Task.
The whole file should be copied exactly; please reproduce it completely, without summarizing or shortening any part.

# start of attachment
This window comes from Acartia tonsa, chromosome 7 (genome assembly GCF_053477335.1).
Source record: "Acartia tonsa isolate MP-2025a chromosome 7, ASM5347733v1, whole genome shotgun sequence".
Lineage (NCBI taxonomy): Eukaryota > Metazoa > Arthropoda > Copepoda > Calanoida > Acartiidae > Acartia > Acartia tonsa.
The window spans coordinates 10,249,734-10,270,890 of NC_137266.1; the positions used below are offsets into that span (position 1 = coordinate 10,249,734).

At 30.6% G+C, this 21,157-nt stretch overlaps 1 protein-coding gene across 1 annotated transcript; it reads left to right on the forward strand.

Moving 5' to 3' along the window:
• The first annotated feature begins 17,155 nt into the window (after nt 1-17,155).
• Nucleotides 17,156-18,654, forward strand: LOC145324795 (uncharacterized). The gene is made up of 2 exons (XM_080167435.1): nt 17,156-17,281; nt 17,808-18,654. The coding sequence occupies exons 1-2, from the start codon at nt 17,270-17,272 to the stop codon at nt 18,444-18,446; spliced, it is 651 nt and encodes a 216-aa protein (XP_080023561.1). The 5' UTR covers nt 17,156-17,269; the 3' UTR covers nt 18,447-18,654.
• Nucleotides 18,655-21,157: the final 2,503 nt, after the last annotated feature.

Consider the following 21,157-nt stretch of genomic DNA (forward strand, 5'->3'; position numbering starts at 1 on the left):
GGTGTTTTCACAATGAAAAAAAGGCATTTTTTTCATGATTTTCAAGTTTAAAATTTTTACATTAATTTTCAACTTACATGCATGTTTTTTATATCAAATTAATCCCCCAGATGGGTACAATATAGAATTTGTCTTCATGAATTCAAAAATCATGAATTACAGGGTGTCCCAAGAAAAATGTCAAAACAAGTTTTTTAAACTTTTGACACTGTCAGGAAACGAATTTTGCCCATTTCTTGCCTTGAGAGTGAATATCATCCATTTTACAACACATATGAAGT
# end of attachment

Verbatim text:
This window comes from Acartia tonsa, chromosome 7 (genome assembly GCF_053477335.1).
Source record: "Acartia tonsa isolate MP-2025a chromosome 7, ASM5347733v1, whole genome shotgun sequence".
Lineage (NCBI taxonomy): Eukaryota > Metazoa > Arthropoda > Copepoda > Calanoida > Acartiidae > Acartia > Acartia tonsa.
The window spans coordinates 10,249,734-10,270,890 of NC_137266.1; the positions used below are offsets into that span (position 1 = coordinate 10,249,734).

At 30.6% G+C, this 21,157-nt stretch overlaps 1 protein-coding gene across 1 annotated transcript; it reads left to right on the forward strand.

Moving 5' to 3' along the window:
• The first annotated feature begins 17,155 nt into the window (after nt 1-17,155).
• Nucleotides 17,156-18,654, forward strand: LOC145324795 (uncharacterized). The gene is made up of 2 exons (XM_080167435.1): nt 17,156-17,281; nt 17,808-18,654. The coding sequence occupies exons 1-2, from the start codon at nt 17,270-17,272 to the stop codon at nt 18,444-18,446; spliced, it is 651 nt and encodes a 216-aa protein (XP_080023561.1). The 5' UTR covers nt 17,156-17,269; the 3' UTR covers nt 18,447-18,654.
• Nucleotides 18,655-21,157: the final 2,503 nt, after the last annotated feature.

Consider the following 21,157-nt stretch of genomic DNA (forward strand, 5'->3'; position numbering starts at 1 on the left):
GGTGTTTTCACAATGAAAAAAAGGCATTTTTTTCATGATTTTCAAGTTTAAAATTTTTACATTAATTTTCAACTTACATGCATGTTTTTTATATCAAATTAATCCCCCAGATGGGTACAATATAGAATTTGTCTTCATGAATTCAAAAATCATGAATTACAGGGTGTCCCAAGAAAAATGTCAAAACAAGTTTTTTAAACTTTTGACACTGTCAGGAAACGAATTTTGCCCATTTCTTGCCTTGAGAGTGAATATCATCCATTTTACAACACATATGAAGT